How to watch the buck moon eclipse this weekend


A total lunar eclipse is seen in Perth on July 28, 2018. – When reached the “blood moon” total eclipse will be the longest total lunar eclipse of the 21st century. (Photo by Greg Wood / AFP) / The erroneous mention[s] appearing in the metadata of this photo by Greg Wood has been modified in AFP systems in the following manner: [Perth] instead of [Sydney]. Please immediately remove the erroneous mention[s] from all your online services and delete it (them) from your servers. If you have been authorized by AFP to distribute it (them) to third parties, please ensure that the same actions are carried out by them. Failure to promptly comply with these instructions will entail liability on your part for any continued or post notification usage. Therefore we thank you very much for all your attention and prompt action. We are sorry for the inconvenience this notification may cause and remain at your disposal for any further information you may require. (Photo credit should read GREG WOOD/AFP via Getty Images)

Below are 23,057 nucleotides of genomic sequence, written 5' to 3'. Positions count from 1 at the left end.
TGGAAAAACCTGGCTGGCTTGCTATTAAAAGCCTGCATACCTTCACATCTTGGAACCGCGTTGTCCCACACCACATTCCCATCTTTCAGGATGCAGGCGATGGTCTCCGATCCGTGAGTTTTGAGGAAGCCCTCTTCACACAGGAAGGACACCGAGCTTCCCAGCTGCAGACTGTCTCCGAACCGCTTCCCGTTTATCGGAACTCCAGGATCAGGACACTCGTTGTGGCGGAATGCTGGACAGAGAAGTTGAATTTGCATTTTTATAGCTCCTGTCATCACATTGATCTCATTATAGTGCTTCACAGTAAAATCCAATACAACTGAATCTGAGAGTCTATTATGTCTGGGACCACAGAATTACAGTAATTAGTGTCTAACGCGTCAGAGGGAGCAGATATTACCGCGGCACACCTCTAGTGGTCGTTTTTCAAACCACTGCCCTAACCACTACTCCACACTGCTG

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In addition to fireworks, there’s something else that will catch your attention in the night sky this holiday weekend—the buck moon eclipse.

The buck moon eclipse will cause the moon to look darker on July 4 and 5. During this kind of eclipse, the sun, Earth and moon align, and the moon passes through earth’s shadow.

The full buck moon will rise after sunset on Saturday, and it will reach peak illumination at 12:44 a.m., according to The eclipse will be visible at 11:04 p.m. on Saturday and end at 1:56 a.m. on Sunday.

The eclipse will be visible from all of North America.

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